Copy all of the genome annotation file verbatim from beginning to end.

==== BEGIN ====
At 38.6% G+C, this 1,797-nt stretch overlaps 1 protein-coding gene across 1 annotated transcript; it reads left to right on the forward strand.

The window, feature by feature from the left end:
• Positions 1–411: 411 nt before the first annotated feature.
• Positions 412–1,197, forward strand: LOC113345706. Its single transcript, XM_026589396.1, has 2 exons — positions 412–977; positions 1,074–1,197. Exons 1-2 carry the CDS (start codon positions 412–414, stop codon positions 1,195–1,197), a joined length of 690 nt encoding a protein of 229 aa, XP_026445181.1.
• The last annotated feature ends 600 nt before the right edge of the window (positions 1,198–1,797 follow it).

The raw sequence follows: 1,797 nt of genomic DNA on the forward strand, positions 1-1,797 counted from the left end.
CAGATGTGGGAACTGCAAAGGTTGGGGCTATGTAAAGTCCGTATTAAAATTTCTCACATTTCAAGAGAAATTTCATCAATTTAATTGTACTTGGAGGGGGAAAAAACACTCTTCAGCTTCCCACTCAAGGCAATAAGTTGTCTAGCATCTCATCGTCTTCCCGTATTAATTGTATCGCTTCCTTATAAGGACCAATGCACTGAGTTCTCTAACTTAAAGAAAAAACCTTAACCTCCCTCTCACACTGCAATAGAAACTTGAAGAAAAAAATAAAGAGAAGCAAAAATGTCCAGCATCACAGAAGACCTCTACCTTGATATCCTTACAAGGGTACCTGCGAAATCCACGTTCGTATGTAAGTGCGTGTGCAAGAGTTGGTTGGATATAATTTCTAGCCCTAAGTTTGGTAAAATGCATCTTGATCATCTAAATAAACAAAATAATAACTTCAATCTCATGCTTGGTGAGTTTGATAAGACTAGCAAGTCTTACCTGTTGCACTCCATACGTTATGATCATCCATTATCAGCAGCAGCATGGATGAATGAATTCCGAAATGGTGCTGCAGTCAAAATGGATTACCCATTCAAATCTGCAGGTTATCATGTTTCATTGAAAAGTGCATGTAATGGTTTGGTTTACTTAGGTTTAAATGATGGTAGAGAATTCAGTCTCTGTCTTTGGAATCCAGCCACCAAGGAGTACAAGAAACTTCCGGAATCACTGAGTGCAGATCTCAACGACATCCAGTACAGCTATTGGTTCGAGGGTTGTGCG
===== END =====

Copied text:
At 38.6% G+C, this 1,797-nt stretch overlaps 1 protein-coding gene across 1 annotated transcript; it reads left to right on the forward strand.

The window, feature by feature from the left end:
• Positions 1–411: 411 nt before the first annotated feature.
• Positions 412–1,197, forward strand: LOC113345706. Its single transcript, XM_026589396.1, has 2 exons — positions 412–977; positions 1,074–1,197. Exons 1-2 carry the CDS (start codon positions 412–414, stop codon positions 1,195–1,197), a joined length of 690 nt encoding a protein of 229 aa, XP_026445181.1.
• The last annotated feature ends 600 nt before the right edge of the window (positions 1,198–1,797 follow it).

The raw sequence follows: 1,797 nt of genomic DNA on the forward strand, positions 1-1,797 counted from the left end.
CAGATGTGGGAACTGCAAAGGTTGGGGCTATGTAAAGTCCGTATTAAAATTTCTCACATTTCAAGAGAAATTTCATCAATTTAATTGTACTTGGAGGGGGAAAAAACACTCTTCAGCTTCCCACTCAAGGCAATAAGTTGTCTAGCATCTCATCGTCTTCCCGTATTAATTGTATCGCTTCCTTATAAGGACCAATGCACTGAGTTCTCTAACTTAAAGAAAAAACCTTAACCTCCCTCTCACACTGCAATAGAAACTTGAAGAAAAAAATAAAGAGAAGCAAAAATGTCCAGCATCACAGAAGACCTCTACCTTGATATCCTTACAAGGGTACCTGCGAAATCCACGTTCGTATGTAAGTGCGTGTGCAAGAGTTGGTTGGATATAATTTCTAGCCCTAAGTTTGGTAAAATGCATCTTGATCATCTAAATAAACAAAATAATAACTTCAATCTCATGCTTGGTGAGTTTGATAAGACTAGCAAGTCTTACCTGTTGCACTCCATACGTTATGATCATCCATTATCAGCAGCAGCATGGATGAATGAATTCCGAAATGGTGCTGCAGTCAAAATGGATTACCCATTCAAATCTGCAGGTTATCATGTTTCATTGAAAAGTGCATGTAATGGTTTGGTTTACTTAGGTTTAAATGATGGTAGAGAATTCAGTCTCTGTCTTTGGAATCCAGCCACCAAGGAGTACAAGAAACTTCCGGAATCACTGAGTGCAGATCTCAACGACATCCAGTACAGCTATTGGTTCGAGGGTTGTGCG